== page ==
Syria's military has intensified its shelling of rebel-held areas of the city Homs, activists say, amid reports of aerial and ground bombardment elsewhere in the country.
Heavy clashes were reported between government forces and opposition fighters in Homs' al-Khalidiyeh neighbourhood, as videos posted online appeared to show barrels of TNT explosives being dropped on the besieged areas.
Opposition strongholds in Homs have been under siege for at least 120 days, with humanitarian conditions continuing to deteriorate.
Speaking to Al Jazeera, Raji Rahmet Rabou, an activist in Homs, said: "The siege is a huge problem for us. We are dying every day but nobody is paying attention to us.
"The last two days have been especially intense as the shelling did not stop whatsoever."
The northern province of Aleppo, eastern Deir Ezzor province and northwestern Idlib province also witnessed clashes between President Bashar al-Assad's troops and opposition fighters on Monday, activists reported.
In the southern province of Deraa, 20 people were reported killed in Karak al-Sharqi, including at least five rebel fighters, the UK-based Syrian Observatory for Human Rights said.
The observatory reported that some of the deaths came as troops blasted cars ferrying wounded people to field hospitals and clinics for treatment.
"Karak al-Sharqi has suffered repeated military assaults, heavy shelling and attempts to storm it over the past three days," said the observatory, which collates its information from a network of activists and medics on the ground.
It added that the town was facing "a crippling blockade and terrible medical and humanitarian conditions".
Monday's reported pre-dawn barrages came hours after a bomb exploded late on Sunday in a vehicle in the car park of the police headquarters in central Damascus, killing a policeman and damaging the building, state news agency SANA said.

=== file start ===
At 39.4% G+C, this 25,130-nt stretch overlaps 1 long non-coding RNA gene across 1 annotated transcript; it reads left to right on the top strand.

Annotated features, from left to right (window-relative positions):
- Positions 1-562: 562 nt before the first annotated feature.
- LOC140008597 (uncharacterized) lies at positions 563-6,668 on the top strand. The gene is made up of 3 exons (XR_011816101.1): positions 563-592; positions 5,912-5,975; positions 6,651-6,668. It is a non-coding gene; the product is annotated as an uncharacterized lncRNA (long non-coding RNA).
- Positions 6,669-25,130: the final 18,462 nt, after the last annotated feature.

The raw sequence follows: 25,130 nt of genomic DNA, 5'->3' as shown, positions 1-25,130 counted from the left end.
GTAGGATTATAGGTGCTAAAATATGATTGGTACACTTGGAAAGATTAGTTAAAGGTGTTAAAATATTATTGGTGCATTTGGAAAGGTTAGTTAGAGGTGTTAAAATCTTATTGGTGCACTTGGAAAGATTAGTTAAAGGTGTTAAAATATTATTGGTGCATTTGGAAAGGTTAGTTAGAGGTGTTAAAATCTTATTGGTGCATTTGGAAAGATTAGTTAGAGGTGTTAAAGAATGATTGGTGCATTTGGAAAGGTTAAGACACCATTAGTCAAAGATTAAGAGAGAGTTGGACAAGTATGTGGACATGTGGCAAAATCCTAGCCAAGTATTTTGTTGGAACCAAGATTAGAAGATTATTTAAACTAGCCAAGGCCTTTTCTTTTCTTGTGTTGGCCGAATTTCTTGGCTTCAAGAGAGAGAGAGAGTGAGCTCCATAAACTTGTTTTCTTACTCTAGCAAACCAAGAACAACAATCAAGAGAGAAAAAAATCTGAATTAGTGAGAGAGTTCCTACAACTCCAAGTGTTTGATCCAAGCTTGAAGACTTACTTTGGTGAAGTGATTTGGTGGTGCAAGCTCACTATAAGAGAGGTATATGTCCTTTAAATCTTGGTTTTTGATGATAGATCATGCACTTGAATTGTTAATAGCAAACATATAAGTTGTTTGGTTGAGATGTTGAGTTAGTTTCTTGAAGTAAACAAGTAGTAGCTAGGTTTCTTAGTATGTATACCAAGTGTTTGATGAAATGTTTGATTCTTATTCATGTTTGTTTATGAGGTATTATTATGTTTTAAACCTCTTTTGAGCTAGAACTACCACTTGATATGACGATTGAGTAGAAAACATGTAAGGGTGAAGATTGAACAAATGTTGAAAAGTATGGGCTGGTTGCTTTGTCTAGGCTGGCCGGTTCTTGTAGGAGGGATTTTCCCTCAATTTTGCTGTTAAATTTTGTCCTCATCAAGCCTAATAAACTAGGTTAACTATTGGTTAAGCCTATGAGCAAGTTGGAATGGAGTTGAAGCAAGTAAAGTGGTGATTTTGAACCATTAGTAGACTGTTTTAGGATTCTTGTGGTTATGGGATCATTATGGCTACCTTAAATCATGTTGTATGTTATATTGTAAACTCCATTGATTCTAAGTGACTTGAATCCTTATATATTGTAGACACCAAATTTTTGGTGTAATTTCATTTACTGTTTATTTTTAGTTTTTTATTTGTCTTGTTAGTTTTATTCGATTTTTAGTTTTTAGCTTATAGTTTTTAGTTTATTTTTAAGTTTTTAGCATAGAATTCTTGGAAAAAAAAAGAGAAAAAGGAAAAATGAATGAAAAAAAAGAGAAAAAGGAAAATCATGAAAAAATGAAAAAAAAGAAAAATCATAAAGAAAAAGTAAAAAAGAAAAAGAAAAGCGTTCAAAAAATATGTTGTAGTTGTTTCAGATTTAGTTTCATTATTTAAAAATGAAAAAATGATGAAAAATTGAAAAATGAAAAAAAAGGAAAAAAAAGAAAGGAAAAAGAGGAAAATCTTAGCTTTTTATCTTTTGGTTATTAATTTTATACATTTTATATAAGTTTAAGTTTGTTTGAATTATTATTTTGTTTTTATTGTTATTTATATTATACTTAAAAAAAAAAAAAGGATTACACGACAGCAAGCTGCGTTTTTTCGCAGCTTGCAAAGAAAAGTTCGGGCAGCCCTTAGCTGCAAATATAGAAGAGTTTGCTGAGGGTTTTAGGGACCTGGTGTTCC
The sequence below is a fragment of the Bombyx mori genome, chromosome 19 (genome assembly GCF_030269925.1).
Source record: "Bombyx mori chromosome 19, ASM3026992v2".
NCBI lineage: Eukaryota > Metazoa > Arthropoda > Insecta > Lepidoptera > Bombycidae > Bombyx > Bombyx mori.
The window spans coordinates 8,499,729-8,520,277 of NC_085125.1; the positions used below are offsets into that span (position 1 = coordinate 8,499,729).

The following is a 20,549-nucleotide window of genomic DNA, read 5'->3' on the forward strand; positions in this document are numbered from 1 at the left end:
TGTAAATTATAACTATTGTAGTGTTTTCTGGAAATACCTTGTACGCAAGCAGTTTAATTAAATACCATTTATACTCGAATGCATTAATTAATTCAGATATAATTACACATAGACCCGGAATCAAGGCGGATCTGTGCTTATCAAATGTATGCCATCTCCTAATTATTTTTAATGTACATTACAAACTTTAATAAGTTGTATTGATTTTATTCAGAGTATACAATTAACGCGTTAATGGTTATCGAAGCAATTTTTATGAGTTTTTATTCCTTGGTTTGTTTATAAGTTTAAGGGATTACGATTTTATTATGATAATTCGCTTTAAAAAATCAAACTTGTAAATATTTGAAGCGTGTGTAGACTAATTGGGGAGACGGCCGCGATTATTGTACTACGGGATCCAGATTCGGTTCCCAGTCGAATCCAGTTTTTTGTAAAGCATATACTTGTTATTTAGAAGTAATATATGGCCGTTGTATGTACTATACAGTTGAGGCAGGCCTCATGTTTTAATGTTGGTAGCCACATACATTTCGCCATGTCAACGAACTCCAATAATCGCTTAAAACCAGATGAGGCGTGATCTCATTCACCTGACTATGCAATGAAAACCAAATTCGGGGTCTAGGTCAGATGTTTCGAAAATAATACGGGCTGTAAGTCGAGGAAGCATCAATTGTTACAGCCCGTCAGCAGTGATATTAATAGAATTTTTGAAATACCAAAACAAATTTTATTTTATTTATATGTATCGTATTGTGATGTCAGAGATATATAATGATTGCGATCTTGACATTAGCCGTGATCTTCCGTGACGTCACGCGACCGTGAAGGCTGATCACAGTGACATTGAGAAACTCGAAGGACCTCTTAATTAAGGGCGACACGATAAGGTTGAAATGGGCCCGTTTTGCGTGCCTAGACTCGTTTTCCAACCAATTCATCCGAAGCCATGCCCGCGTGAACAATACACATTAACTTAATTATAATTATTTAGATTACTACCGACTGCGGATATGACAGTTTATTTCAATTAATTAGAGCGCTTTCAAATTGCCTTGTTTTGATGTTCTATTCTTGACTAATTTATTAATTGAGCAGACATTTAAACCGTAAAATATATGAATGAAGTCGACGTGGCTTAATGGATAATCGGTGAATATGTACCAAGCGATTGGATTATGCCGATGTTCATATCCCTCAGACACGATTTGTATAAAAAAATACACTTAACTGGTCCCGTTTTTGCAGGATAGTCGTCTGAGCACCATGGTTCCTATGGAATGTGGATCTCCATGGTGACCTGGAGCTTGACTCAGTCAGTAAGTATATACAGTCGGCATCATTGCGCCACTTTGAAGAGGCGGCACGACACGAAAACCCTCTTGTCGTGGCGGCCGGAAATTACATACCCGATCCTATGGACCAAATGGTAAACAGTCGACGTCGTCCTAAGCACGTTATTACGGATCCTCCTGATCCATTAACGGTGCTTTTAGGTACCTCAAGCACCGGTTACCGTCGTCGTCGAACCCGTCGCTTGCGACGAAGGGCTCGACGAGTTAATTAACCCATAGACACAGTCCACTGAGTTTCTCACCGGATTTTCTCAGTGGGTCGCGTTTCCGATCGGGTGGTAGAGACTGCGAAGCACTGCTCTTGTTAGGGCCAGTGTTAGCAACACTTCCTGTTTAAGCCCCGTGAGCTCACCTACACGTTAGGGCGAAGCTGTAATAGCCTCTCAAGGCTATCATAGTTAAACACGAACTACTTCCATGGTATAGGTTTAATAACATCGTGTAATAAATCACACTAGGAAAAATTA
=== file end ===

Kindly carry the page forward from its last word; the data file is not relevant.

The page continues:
Witnesses said that the blast was followed by heavy gunfire, while the observatory said "one or two people" were killed in the latest in a string of bombings of high-level security targets in the capital.
The latest reports of the violence in the country came as UN Secretary General Ban Ki-moon warned of a "dangerous fallout from spiralling violence along the Syrian-Turkish border".
"The escalation of the conflict along the Syrian-Turkish border and the impact of the crisis on Lebanon are extremely dangerous," Ban said at the opening of the World Forum for Democracy in Strasbourg, France.
The armed uprising has increasingly sparked violence on the Syria's border with NATO member Turkey, with the Turkish military returning fire on Sunday after a shell launched from Syria struck the border village of Akcakale.
There were no casualties in Sunday's incident, but last Wednesday five civilians were killed in the village following shelling from Syria.
'Abandon use of violence'
Since Wednesday, the Turkish military has responded in kind whenever Syrian ordnance has breached its territory, inflaming tensions between the former allies and leading to fears of a broader conflict.
Turkey's parliament on Thursday gave the government the green light to use military force against Syria if necessary.
In-depth coverage of escalating violence across Syria
The UN Security Council has strongly condemned cross-border attacks by Syria and called for restraint between the two neighbours whose relations have nosedived since the conflict began last year, with Ankara supporting the rebel fighters.
Shelling from Syria into Lebanon and cross-border shootings have become regular occurrences, while residents of Lebanon's frontier region accuse Syria's army of carrying out frequent incursions and kidnapping refugees.
The UN chief also raised concerns about arms supplies to both Assad's regime and rebel forces.
"I am deeply concerned by the continued flow of arms to both the Syrian government and opposition forces. I urge again those countries providing arms to stop doing so," he said.
"Militarisation only aggravates the situation. I am calling on all concerned to abandon the use of violence, and move toward a political solution. That is the only way out of the crisis."